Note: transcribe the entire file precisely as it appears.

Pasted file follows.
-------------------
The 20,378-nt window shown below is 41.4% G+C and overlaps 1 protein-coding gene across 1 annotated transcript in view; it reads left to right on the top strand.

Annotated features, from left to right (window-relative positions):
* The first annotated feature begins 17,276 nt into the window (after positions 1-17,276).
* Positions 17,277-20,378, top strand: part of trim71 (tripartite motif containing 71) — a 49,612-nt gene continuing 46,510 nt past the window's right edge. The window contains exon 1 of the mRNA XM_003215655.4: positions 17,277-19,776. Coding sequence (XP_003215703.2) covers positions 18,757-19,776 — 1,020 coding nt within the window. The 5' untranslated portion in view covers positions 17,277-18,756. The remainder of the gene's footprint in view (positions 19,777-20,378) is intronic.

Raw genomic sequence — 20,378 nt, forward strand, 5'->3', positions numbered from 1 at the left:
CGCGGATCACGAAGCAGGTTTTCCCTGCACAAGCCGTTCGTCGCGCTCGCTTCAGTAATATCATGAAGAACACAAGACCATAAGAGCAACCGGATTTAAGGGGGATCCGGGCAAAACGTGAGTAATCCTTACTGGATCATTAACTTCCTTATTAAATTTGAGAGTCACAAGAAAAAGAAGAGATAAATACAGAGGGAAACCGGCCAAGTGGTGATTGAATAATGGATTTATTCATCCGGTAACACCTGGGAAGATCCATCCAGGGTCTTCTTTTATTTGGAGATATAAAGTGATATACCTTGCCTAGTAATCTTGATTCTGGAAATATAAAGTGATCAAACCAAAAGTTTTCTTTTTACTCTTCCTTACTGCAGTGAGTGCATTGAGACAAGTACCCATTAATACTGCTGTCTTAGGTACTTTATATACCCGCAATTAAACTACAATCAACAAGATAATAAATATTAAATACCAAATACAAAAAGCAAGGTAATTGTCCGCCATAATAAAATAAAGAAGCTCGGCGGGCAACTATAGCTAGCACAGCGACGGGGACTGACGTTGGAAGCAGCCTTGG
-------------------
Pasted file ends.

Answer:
The 20,378-nt window shown below is 41.4% G+C and overlaps 1 protein-coding gene across 1 annotated transcript in view; it reads left to right on the top strand.

Annotated features, from left to right (window-relative positions):
* The first annotated feature begins 17,276 nt into the window (after positions 1-17,276).
* Positions 17,277-20,378, top strand: part of trim71 (tripartite motif containing 71) — a 49,612-nt gene continuing 46,510 nt past the window's right edge. The window contains exon 1 of the mRNA XM_003215655.4: positions 17,277-19,776. Coding sequence (XP_003215703.2) covers positions 18,757-19,776 — 1,020 coding nt within the window. The 5' untranslated portion in view covers positions 17,277-18,756. The remainder of the gene's footprint in view (positions 19,777-20,378) is intronic.

Raw genomic sequence — 20,378 nt, forward strand, 5'->3', positions numbered from 1 at the left:
CGCGGATCACGAAGCAGGTTTTCCCTGCACAAGCCGTTCGTCGCGCTCGCTTCAGTAATATCATGAAGAACACAAGACCATAAGAGCAACCGGATTTAAGGGGGATCCGGGCAAAACGTGAGTAATCCTTACTGGATCATTAACTTCCTTATTAAATTTGAGAGTCACAAGAAAAAGAAGAGATAAATACAGAGGGAAACCGGCCAAGTGGTGATTGAATAATGGATTTATTCATCCGGTAACACCTGGGAAGATCCATCCAGGGTCTTCTTTTATTTGGAGATATAAAGTGATATACCTTGCCTAGTAATCTTGATTCTGGAAATATAAAGTGATCAAACCAAAAGTTTTCTTTTTACTCTTCCTTACTGCAGTGAGTGCATTGAGACAAGTACCCATTAATACTGCTGTCTTAGGTACTTTATATACCCGCAATTAAACTACAATCAACAAGATAATAAATATTAAATACCAAATACAAAAAGCAAGGTAATTGTCCGCCATAATAAAATAAAGAAGCTCGGCGGGCAACTATAGCTAGCACAGCGACGGGGACTGACGTTGGAAGCAGCCTTGG